The Sussex Downs were once again treated to the distinctive bellow of vintage Bentleys being given their head as the Benjafield Racing Club recently returned to Goodwood Circuit for its sprint event. The deep, hollow bark at full chat (entirely in keeping with these racing leviathons) is possibly only bettered when the counterpoint whine of a supercharged "4 1/2 Blower" is added. Although the "W.O." Bentleys were, naturally, out in force they were joined by later examples sporting the winged B as well as representatives of other marques both old and new.
In the paddock there was the undeniably relaxed and convivial air that one would expect of a club born specifically to maintain the ethos of the gentleman racer in general, and the Bentley Boys in particular. Even the initially grey and drizzling conditions couldn't entirely dampen the garden party atmosphere, where laughter-punctuated conversation mixed easily with the occassional waft of cigar smoke. Although the BRC sprint came to Goodwood out of practicality (it is conveniently located for a large number of the members), the match of circuit and cars has proved to be a winning combination. Access for vistiors is excellent and the BRC clearly appreciate the welcome they are given by both the staff and marshals at this iconic circuit.
The collection of machinery was as distinguished as it was eclectic. Event organisers Chris Lunn and William Medcalf eschewed the default make, bringing along their Talbot 105 Sports and Morris Mini instead. Julian Grimwade's single seat Frazer Nash Norris Special, James Broome's Camaro SS and Tim Abbott's dramatically-quick BAC Mono clearly illustrate the variation to be found among those taking part. Robert Abrey's monstrous Chalmers of 1912 took the honour of being the oldest competitor. Demonstration runs were also laid on with Lorne Jacobs's wonderfully grimy Napier Bluebird joining the legendary Pacey Hassan Special and, from the ranks of more modern legends, Martin Overington's ex-Derek Bell Porsche 962 and Megatron-Arrows.
As would befit a club where 60%-70% of the members are active, this was primarily a competitive event. The format is simple with batches of cars being lined up in the pits and then released individualy at short intervals, the time posted being from the standing start to crossing the finish line which is set on the main straight alongside the pit entry. The driver then simply has to slow down by the end of the pits and turn into what would normally be the assmbly area. This was something that tested the nerve of both driver and marshal alike on one or two occasions through incalcitrant pre-war drums that had been hard-pushed for a lap.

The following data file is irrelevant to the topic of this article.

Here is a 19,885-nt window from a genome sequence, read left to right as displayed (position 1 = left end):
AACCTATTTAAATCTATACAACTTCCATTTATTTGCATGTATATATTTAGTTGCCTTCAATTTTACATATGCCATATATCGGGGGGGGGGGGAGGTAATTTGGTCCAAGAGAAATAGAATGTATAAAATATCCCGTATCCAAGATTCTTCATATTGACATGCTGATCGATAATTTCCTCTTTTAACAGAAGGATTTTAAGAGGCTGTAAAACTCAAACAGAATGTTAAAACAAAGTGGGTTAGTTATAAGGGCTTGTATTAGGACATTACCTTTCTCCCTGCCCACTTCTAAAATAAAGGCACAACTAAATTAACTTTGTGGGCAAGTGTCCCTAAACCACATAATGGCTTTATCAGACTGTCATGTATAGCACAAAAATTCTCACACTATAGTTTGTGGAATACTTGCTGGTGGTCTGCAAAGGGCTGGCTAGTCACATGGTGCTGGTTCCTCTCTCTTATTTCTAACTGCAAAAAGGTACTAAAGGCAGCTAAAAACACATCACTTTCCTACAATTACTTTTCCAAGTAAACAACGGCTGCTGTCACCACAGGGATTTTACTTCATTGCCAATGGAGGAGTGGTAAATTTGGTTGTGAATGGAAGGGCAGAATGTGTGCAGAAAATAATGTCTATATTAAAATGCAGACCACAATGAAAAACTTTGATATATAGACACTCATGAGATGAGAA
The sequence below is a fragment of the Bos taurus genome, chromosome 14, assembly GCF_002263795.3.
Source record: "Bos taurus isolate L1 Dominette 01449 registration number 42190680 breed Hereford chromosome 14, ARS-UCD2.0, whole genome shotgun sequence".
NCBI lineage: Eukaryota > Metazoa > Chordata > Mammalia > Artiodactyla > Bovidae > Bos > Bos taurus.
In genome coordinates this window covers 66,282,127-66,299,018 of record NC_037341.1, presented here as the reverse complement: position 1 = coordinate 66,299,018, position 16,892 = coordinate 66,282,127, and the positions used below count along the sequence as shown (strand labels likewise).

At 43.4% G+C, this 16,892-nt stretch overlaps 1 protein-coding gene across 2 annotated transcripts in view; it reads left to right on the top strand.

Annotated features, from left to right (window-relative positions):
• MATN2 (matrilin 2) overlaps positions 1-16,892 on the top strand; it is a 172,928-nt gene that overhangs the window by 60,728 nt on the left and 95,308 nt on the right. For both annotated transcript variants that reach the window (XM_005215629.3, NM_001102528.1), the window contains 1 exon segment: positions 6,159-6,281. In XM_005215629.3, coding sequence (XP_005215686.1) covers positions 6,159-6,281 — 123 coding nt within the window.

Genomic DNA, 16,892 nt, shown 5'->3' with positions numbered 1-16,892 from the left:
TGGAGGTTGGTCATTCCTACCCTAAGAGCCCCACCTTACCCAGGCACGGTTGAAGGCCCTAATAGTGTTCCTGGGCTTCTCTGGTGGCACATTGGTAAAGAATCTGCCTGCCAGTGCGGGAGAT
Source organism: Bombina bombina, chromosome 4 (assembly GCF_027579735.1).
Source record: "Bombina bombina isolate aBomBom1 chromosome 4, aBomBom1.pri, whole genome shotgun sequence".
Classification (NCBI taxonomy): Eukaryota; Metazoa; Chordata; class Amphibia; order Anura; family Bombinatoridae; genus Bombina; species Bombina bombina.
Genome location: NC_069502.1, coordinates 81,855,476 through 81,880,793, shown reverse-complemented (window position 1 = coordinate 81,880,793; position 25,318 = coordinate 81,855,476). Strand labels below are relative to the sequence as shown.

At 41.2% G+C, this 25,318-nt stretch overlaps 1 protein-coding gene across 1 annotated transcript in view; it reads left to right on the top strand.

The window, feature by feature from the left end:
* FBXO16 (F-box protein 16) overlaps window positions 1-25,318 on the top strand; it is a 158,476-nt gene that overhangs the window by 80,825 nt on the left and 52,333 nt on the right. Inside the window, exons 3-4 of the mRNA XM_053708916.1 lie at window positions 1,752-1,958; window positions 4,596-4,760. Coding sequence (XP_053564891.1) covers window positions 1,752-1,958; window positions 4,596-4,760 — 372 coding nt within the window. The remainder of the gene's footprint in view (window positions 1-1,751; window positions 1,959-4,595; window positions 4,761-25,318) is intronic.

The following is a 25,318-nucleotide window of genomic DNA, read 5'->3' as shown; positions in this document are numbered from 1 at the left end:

The upright saloons that took to the track along with specials and Vanden Plas bodied racers provided quite a spectacle, displaying the dramatic roll naturally induced by a high centre of gravity coupled with unsophisticated suspension. This all looked rather alarming from the outside but nonetheless everyone seemed to be pressing on in a thoroughly determined manner. Two of the fabled Blower Bentleys competed and were joined by siblings that ranged from a 3 litre saloon, through 3/4.5s and normally aspirated 4.5s to a lone Speed 6. The Derby Bentleys and beyond were represented by Olaf Pothoven's and Paul Forty's specials.
Power-on oversteer out of the chicane led to some debate over whether it was tighter than last year or not, but didn't stop the posting of some impressive times. Demonstrations and photographic opportunities with the ‘grid girls’ over lunch preceded a wetter afternoon which saw some of the cars stay in the paddock. The prize giving at the evening dinner in the Goodwood Hotel rounded off the day in a suitably singular fashion. Fruit took the place of the usual tin cups with class wins for Chris Lunn (oranges), Ewen Getley (pineapples), Chris Guest (rhubarb), Julian Grimwade (kiwi fruit), Paul Forty (a pair of melons) and Robert Crofton (a bunch of bananas). Special prizes were also presented to Martin Overington (a bunch of grapes) and Mark Andrews (undisclosed, possibly on legal or moral grounds).
The jolity and bon homie could not entirely distract from the absence of Stanley Mann though. Stanley, founder and leading light of the BRC, was hoping to race the 8 Litre Special this year but a fall at his workshop sadly took him from us before he had a chance to take the wheel in anger. The BRC marked his passing by push starting his intended mount at the start of two, emotional, demonstration laps. He was a real character who would take the time to talk vintage Bentleys with any wide eyed enthusiast. How better to remember him then, other than with his mighty single seater heading off into the distance - accompanied by that wonderful exhaust note that seems to go on forever?